Why Did Whales Get So Massive?

The answer is a tale of massive proportions

Blue Whale
A blue whale swims through the Indian Ocean. These massive creatures are the largest animals on Earth. WaterFrame / Alamy

Whales are curious creatures: Why did the animals get so big? When did they balloon to such massive proportions? And as Elizabeth Pennisi reports for Science, a new study has some surprising answers.

Researchers have long guessed at why baleen whales—a group of cetaceans that includes humpback, minke, right whales and others—grew so big. As Ed Yong writes for the Atlantic

"We’re not short of possible answers. Some scientists have suggested that giant bodies were adaptations to the recent Ice Age: At a time of uncertain climate and unstable food supplies, bigger whales could store more fat, and their large bodies allowed them to more efficiently migrate in search of the best feeding grounds. Some pointed their fingers at competition between early baleen whales, forcing some members to become giant filter-feeders. Others said that whales became big to escape from titanic killers, like the megalodon shark, or the sperm whale Livyatan. Yet others have pointed to Cope’s rule—the tendency for groups of creatures to get bigger over evolutionary time."

But Nicholas Pyenson, a paleobiologist at Smithsonian's National Museum of Natural History, wanted to know more. Pyenson previously showed that the width of a whale’s skull is a good overall indicator of its length. So he and his team measured the skulls of 63 extinct whale species, including some of the earliest known baleen whales, which swam through the oceans some 30 million years ago. They also examined 13 specimen of modern whales. Using that data, the researchers were able to estimate changes in the sizes of the fossil whales over time. They published their results in the journal Proceedings of the Royal Society B.

It turns out, whales got fairly large and stayed that way for a while, reports Pennisi. They didn’t hit that massive growth spurt (growing to over 33 feet or longer) until 4.5 million years ago. Today, the creatures can measure up to some 100 feet long—at least two school busses in length.

“We think of [baleen whales] as being giants but if you consider this in the context of their 36m-year evolutionary history, they have only been giants for a 10th [of it],” Graham Slater, an author of the study and evolutionary biologist at the University of Chicago, tells Nicola Davis at The Guardian.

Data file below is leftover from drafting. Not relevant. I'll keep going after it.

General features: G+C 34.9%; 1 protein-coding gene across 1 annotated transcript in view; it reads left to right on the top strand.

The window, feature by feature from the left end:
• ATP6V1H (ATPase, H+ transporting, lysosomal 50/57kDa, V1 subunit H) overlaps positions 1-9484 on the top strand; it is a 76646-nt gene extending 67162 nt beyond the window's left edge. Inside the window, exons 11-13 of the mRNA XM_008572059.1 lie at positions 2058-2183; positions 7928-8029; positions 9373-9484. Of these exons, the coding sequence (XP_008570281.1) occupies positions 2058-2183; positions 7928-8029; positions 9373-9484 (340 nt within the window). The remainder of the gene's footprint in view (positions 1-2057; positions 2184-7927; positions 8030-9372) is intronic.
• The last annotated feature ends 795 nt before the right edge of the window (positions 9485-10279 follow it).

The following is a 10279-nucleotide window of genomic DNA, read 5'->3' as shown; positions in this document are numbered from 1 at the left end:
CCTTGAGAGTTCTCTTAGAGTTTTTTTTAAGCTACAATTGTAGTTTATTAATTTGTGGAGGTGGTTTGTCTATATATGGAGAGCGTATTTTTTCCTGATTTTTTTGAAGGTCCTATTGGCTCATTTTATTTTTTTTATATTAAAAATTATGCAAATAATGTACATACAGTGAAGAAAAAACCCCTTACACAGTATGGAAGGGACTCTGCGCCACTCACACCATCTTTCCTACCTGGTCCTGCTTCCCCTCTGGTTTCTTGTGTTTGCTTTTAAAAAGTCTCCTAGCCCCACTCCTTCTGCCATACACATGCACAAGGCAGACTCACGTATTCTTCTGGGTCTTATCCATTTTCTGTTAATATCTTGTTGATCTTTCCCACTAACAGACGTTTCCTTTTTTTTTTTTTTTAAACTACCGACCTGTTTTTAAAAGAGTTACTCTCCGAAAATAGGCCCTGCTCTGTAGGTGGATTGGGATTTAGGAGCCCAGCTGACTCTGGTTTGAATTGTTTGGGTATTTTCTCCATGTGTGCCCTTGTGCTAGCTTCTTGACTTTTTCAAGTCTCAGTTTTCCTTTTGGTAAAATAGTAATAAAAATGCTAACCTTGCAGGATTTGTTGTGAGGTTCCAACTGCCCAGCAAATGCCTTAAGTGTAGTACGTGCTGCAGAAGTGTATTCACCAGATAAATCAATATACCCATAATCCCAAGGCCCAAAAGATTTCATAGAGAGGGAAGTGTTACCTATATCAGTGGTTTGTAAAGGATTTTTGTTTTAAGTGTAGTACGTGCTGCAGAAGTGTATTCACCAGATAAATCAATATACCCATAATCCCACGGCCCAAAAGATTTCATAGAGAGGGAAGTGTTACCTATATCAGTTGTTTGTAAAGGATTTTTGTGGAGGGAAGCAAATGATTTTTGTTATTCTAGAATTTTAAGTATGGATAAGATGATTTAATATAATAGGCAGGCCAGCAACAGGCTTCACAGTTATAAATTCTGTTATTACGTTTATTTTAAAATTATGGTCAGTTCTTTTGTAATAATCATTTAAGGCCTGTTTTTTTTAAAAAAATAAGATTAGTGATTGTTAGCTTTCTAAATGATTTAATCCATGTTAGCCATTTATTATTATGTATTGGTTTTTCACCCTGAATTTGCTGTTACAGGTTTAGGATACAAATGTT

So why did whales swell up in the relatively recent past? As Davis reports, the recent advent of gigantism rules out the idea that megapredators, which were already on the way out at the time, caused the change. Instead, the scientists suggest that the whales morphed in response to an emerging global ice age.

Before glaciers covered the northern hemisphere, food resources were spread somewhat equally around the oceans. But when the ice appeared, seasonality emerged on the planet. During the warmer spring and summer, nutrient-rich melt water streamed from the ice caps of the coasts into the oceans, causing tiny sea creatures to blossom. And as the climate changed, Yong reports, new wind patterns kicked up spurring nutrient-rich waters to upwell from the ocean depths—a phenomena that often takes place near the coasts.

Baleen whales, which filter feed on tiny crustaceans like krill, were able to take advantage of these resources. And by growing large, the whales could migrate thousands of miles to munch on krill in other parts of the globe.

“They can travel from one feeding zone to the next very efficiently because their big size means their 'miles per gallon', their MPG, is very high,” Slater tells Jonathan Amos at the BBC. “And they seem to know precisely the right time to turn up at these feeding grounds.”

In fact, Yong reports, modern blue whales can filter 120 tons of water and slurp up half a million calories worth of krill in a single mouthful. Feats like that allowed the giant baleen whales to thrive as the oceans changed while smaller baleen whales went extinct.

But the results also suggest that the massive cetaceans might not fare well in the future as the climate changes once again, Annalisa Berta, a cetacean researcher from San Diego State University, tells Yong. “So what will happen to the baleen whales if there is less food available?” she says. “Will they adapt fast enough? It took millions of years for them to reach large size. Can they shrink in 100 years?”

Though the latest study has no answers for this whale of a question, the new data is a step toward figuring out these creatures' evolutionary past. But, Pyenson tells Yong, more fossils are needed to complete this tale of massive proportions.

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